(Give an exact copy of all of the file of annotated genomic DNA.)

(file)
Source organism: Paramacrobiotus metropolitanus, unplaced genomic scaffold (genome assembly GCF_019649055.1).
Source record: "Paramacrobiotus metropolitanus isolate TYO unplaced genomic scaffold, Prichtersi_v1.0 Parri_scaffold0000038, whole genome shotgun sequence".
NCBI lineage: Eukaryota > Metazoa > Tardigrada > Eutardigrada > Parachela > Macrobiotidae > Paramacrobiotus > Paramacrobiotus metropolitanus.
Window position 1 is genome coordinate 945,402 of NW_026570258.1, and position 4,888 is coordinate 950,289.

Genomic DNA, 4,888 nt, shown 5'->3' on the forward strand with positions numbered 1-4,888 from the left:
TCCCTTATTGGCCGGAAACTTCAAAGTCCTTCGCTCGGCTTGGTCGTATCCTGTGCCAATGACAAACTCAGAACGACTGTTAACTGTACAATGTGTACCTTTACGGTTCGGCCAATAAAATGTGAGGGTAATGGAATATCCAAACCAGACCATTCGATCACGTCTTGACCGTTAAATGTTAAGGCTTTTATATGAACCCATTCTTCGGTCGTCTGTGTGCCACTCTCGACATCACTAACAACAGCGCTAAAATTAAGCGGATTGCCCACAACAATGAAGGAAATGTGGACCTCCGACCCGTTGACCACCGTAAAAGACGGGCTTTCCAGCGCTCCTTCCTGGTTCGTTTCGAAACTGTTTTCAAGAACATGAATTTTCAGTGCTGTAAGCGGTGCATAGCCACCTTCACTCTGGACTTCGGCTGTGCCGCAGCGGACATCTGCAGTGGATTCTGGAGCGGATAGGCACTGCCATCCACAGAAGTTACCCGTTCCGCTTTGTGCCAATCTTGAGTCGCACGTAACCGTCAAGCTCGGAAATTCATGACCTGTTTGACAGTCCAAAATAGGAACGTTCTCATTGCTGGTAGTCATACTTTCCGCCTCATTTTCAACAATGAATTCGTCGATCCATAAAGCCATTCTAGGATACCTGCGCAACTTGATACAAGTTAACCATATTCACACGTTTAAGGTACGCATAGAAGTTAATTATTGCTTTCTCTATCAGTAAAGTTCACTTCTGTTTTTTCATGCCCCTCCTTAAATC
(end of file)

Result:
Source organism: Paramacrobiotus metropolitanus, unplaced genomic scaffold (genome assembly GCF_019649055.1).
Source record: "Paramacrobiotus metropolitanus isolate TYO unplaced genomic scaffold, Prichtersi_v1.0 Parri_scaffold0000038, whole genome shotgun sequence".
NCBI lineage: Eukaryota > Metazoa > Tardigrada > Eutardigrada > Parachela > Macrobiotidae > Paramacrobiotus > Paramacrobiotus metropolitanus.
Window position 1 is genome coordinate 945,402 of NW_026570258.1, and position 4,888 is coordinate 950,289.

Genomic DNA, 4,888 nt, shown 5'->3' on the forward strand with positions numbered 1-4,888 from the left:
TCCCTTATTGGCCGGAAACTTCAAAGTCCTTCGCTCGGCTTGGTCGTATCCTGTGCCAATGACAAACTCAGAACGACTGTTAACTGTACAATGTGTACCTTTACGGTTCGGCCAATAAAATGTGAGGGTAATGGAATATCCAAACCAGACCATTCGATCACGTCTTGACCGTTAAATGTTAAGGCTTTTATATGAACCCATTCTTCGGTCGTCTGTGTGCCACTCTCGACATCACTAACAACAGCGCTAAAATTAAGCGGATTGCCCACAACAATGAAGGAAATGTGGACCTCCGACCCGTTGACCACCGTAAAAGACGGGCTTTCCAGCGCTCCTTCCTGGTTCGTTTCGAAACTGTTTTCAAGAACATGAATTTTCAGTGCTGTAAGCGGTGCATAGCCACCTTCACTCTGGACTTCGGCTGTGCCGCAGCGGACATCTGCAGTGGATTCTGGAGCGGATAGGCACTGCCATCCACAGAAGTTACCCGTTCCGCTTTGTGCCAATCTTGAGTCGCACGTAACCGTCAAGCTCGGAAATTCATGACCTGTTTGACAGTCCAAAATAGGAACGTTCTCATTGCTGGTAGTCATACTTTCCGCCTCATTTTCAACAATGAATTCGTCGATCCATAAAGCCATTCTAGGATACCTGCGCAACTTGATACAAGTTAACCATATTCACACGTTTAAGGTACGCATAGAAGTTAATTATTGCTTTCTCTATCAGTAAAGTTCACTTCTGTTTTTTCATGCCCCTCCTTAAATC